Increasing demands for livelihood resources in tropical rural areas have led to progressive clearing of biodiverse natural forests. Restoration of abandoned farmlands could counter this process. However, as aims and modes of restoration differ in their ecological and socio-economic value, the assessment of achievable ecosystem functions and benefits requires holistic investigation. Here we combine the results from multidisciplinary research for a unique assessment based on a normalization of 23 ecological, economic and social indicators for four restoration options in the tropical Andes of Ecuador. A comparison of the outcomes among afforestation with native alder or exotic pine, pasture restoration with either low-input or intense management and the abandoned status quo shows that both variants of afforestation and intense pasture use improve the ecological value, but low-input pasture does not. Economic indicators favour either afforestation or intense pasturing. Both Mestizo and indigenous Saraguro settlers are more inclined to opt for afforestation.
Decreasing agricultural yields and increasing national and global competition1,2 force farmers to abandon less productive lands and either clear more pristine forest for agriculture or give up agriculture as the basis of their livelihoods. Reclaiming abandoned areas to resume production is rarely considered a worthwhile alternative. Field et al.3 estimated that 386 M ha of abandoned lands worldwide have the potential for renewed productive use.
Re-utilization could not only mitigate the increasing pressures on natural forest, but could also help to alleviate poverty by improving food security4, to promote rural socio-economic development5 and to lower rural outmigration. Sustainability research must, therefore, investigate strategies to recover abandoned lands6.
Existing approaches to the problem of restoration have largely been focused on afforestation attempts and either their ecological7, economic8 or social9 consequences. A more holistic, but thus far unrealized, ideal of research into the benefits humans receive from ecosystems should provide biophysically realistic ecosystem data and models, consider local trade-offs, recognize off-site effects and involve stakeholders10. Moreover, to promote sustainable future land use, not only afforestation but also restoration of agricultural potential should be considered. Consequently, scientifically responsible decision support requires multidisciplinary long-term research that supports reliable parameterization of customized models.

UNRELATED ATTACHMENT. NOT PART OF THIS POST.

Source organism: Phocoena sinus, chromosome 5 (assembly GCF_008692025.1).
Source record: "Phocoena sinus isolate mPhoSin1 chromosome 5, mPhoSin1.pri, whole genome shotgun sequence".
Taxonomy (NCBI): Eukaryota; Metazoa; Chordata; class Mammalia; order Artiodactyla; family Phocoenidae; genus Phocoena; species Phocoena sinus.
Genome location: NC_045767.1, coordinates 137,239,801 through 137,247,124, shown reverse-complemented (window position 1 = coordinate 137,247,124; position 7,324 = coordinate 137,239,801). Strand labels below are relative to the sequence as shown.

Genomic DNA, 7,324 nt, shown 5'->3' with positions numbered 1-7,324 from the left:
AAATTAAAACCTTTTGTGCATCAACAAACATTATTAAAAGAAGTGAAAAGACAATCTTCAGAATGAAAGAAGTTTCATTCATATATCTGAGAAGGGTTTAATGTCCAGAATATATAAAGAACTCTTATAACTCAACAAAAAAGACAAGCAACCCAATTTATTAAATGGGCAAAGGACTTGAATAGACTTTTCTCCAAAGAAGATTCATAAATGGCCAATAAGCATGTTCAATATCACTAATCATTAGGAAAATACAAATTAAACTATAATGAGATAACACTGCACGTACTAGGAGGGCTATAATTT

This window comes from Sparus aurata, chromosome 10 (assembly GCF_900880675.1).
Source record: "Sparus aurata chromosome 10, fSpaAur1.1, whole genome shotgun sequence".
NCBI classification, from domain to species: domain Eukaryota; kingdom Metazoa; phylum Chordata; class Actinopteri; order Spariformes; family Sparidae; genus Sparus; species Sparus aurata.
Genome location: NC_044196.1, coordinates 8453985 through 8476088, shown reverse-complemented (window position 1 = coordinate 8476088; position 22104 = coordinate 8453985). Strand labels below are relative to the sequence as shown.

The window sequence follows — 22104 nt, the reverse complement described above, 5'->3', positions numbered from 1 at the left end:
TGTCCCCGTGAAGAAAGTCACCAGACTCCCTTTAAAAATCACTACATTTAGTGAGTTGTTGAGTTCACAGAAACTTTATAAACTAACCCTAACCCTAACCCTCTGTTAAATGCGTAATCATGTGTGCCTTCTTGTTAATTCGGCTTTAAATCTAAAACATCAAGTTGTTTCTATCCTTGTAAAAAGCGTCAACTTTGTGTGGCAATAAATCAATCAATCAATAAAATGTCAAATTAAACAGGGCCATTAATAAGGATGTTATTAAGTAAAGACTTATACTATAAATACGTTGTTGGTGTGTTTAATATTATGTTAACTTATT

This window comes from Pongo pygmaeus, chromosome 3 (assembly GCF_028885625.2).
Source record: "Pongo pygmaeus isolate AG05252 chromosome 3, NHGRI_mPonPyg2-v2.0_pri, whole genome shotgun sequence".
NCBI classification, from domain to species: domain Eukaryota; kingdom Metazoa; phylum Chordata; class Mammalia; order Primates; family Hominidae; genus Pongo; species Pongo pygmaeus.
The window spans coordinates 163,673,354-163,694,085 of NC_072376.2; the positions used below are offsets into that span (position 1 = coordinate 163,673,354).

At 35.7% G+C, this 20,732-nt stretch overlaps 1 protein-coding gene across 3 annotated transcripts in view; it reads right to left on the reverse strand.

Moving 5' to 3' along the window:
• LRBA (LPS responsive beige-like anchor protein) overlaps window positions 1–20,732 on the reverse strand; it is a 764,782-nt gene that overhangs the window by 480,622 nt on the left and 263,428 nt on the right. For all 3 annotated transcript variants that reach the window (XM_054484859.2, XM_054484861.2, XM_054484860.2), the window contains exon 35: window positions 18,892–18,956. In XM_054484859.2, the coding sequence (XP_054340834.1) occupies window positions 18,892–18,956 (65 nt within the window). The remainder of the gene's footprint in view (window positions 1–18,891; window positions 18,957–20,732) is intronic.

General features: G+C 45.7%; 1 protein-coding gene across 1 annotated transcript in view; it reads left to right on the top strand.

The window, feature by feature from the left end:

Although benefit-specific ecosystem services are generally narrowly defined as components of nature that are directly enjoyed, consumed or used as final products and services11, we use a broader approach to assess the capacity of natural processes and components of restoration options to provide goods and services12. Our ecological indicators thus quantify ecosystem functions. Following the classification by Boyd and Banzhaf11, our socio-economic indicators are estimates of the benefits farmers may obtain from each restoration option.
In the tropical Andes of southern Ecuador, clearing of natural forest commonly follows the abandonment of pastures and thus represents a widespread example of unsustainable land use13,14. This practice occurs mostly in tropical mountain regions beginning at 1,500 m altitude and continuing up to the tree line15,16,17, in Latin America and also elsewhere18,19. In our study area, abandoned pastures have already grown to 35% of the total pasture area20. One major reason for this adverse development is the invasion of weeds—mainly tropical bracken fern, which is resistant to burning—the most common local weed control tool21. The use of fire begins with the clearing of the natural forest and is regularly applied thereafter for weed control and pasture rejuvenation. In this topographically diverse landscape with highly fragmented vegetation, productive alternatives to leaving areas abandoned are of utmost ecological and socio-economic importance22. This applies particularly to southern Ecuador where the native mountain forests contribute significantly to the outstanding biodiversity23 (Supplementary Methods). In the present work, we evaluate four different options for reintegrating abandoned pastures into the production process. The results of experiments—some running as long as 15 years—show that both afforestation13 and restoration of pasture24 (‘repasturization’) are feasible alternatives to leaving land abandoned. However, these results also suggest that large financial inputs as compared with the business-as-usual (BAU) option—pasturing after clearing of natural forest—are necessary to establish the restoration options.
The use of appropriate indicators is pivotal to answering policy-relevant questions concerning the potential benefits that people may obtain from ecosystems25. The establishment of standardized methods allows comparisons of ecosystem functions and benefits if they are adjusted for location and to address specific problems. However, the integration of multiple functions and benefits into a general assessment is still problematic and are relatively uncommon in the literature25. Our novel evaluation approach to quantifying and assessing the ecosystem functions and benefits of different land-use options is an attempt to solve these problems. It uses normalized indicators to make various ecosystem functions and benefits comparable, which, in this study, proves itself to be a robust method even under rigorous sensitivity assessments. We show that averaged ecological and socio-economic indicators are highly positively correlated. Afforestation ranks highest both from the ecological and the socio-economic points of view, followed by repasturization with subsequent intense pasturing. However, the options for land restoration provide relatively low short-term socio-economic benefits for farmers when compared with the BAU land use (pasturing after forest clearing). Because of this, to successfully promote restoration options as a way to relieve the pressure on biodiverse natural forests, a compensation amount of up to US$ 180 ha−1 per year may be necessary.